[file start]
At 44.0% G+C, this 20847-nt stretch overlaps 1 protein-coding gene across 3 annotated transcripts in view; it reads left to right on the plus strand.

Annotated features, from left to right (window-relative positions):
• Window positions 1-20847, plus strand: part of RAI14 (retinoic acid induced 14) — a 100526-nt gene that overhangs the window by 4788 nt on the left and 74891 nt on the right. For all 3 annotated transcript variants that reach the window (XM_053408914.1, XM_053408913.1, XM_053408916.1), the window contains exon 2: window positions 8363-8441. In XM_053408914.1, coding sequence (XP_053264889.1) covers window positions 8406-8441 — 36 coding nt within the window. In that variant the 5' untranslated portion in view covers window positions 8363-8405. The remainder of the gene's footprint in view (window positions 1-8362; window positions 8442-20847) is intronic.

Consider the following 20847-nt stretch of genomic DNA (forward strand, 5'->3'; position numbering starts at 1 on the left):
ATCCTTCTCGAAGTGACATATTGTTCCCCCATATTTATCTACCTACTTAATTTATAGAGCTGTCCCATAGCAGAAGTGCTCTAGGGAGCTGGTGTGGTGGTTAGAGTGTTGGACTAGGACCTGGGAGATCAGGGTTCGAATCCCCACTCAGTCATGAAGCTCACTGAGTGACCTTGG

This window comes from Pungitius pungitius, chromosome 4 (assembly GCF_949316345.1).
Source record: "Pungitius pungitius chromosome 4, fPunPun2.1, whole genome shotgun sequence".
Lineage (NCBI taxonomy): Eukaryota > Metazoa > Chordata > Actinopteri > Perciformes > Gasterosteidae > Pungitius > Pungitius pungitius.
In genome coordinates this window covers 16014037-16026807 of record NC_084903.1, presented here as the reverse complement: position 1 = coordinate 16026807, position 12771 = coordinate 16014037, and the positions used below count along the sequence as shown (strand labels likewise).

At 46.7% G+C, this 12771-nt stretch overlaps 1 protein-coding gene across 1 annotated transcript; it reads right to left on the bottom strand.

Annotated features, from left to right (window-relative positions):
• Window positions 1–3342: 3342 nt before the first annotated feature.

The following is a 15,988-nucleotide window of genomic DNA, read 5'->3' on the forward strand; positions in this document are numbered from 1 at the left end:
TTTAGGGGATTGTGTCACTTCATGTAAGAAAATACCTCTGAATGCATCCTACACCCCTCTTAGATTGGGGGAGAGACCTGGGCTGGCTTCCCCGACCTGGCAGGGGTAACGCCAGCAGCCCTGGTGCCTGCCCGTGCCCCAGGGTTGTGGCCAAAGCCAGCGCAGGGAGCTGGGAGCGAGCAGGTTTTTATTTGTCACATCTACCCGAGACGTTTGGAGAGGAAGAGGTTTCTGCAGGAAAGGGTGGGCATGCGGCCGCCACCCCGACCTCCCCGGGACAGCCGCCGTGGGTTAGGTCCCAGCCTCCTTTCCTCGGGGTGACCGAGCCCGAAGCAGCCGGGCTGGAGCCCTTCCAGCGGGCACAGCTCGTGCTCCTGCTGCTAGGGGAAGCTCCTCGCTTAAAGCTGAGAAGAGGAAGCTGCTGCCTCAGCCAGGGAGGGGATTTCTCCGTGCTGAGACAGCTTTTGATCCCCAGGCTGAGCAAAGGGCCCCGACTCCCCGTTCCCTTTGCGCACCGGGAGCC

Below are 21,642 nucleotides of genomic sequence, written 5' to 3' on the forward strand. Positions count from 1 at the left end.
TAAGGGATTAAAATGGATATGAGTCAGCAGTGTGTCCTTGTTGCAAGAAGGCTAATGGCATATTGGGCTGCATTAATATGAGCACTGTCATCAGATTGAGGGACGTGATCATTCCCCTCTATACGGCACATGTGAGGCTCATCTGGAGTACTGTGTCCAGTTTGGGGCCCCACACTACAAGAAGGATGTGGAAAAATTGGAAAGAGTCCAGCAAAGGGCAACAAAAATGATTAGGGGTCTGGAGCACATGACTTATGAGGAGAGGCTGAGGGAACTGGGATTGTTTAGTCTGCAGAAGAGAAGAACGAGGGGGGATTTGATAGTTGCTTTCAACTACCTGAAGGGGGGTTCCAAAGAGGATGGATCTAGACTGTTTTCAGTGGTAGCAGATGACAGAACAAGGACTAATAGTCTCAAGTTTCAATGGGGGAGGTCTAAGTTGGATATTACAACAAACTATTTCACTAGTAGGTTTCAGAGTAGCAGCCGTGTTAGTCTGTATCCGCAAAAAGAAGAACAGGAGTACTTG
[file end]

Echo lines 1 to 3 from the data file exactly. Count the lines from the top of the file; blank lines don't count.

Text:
At 44.0% G+C, this 20847-nt stretch overlaps 1 protein-coding gene across 3 annotated transcripts in view; it reads left to right on the plus strand.

Annotated features, from left to right (window-relative positions):
• Window positions 1-20847, plus strand: part of RAI14 (retinoic acid induced 14) — a 100526-nt gene that overhangs the window by 4788 nt on the left and 74891 nt on the right. For all 3 annotated transcript variants that reach the window (XM_053408914.1, XM_053408913.1, XM_053408916.1), the window contains exon 2: window positions 8363-8441. In XM_053408914.1, coding sequence (XP_053264889.1) covers window positions 8406-8441 — 36 coding nt within the window. In that variant the 5' untranslated portion in view covers window positions 8363-8405. The remainder of the gene's footprint in view (window positions 1-8362; window positions 8442-20847) is intronic.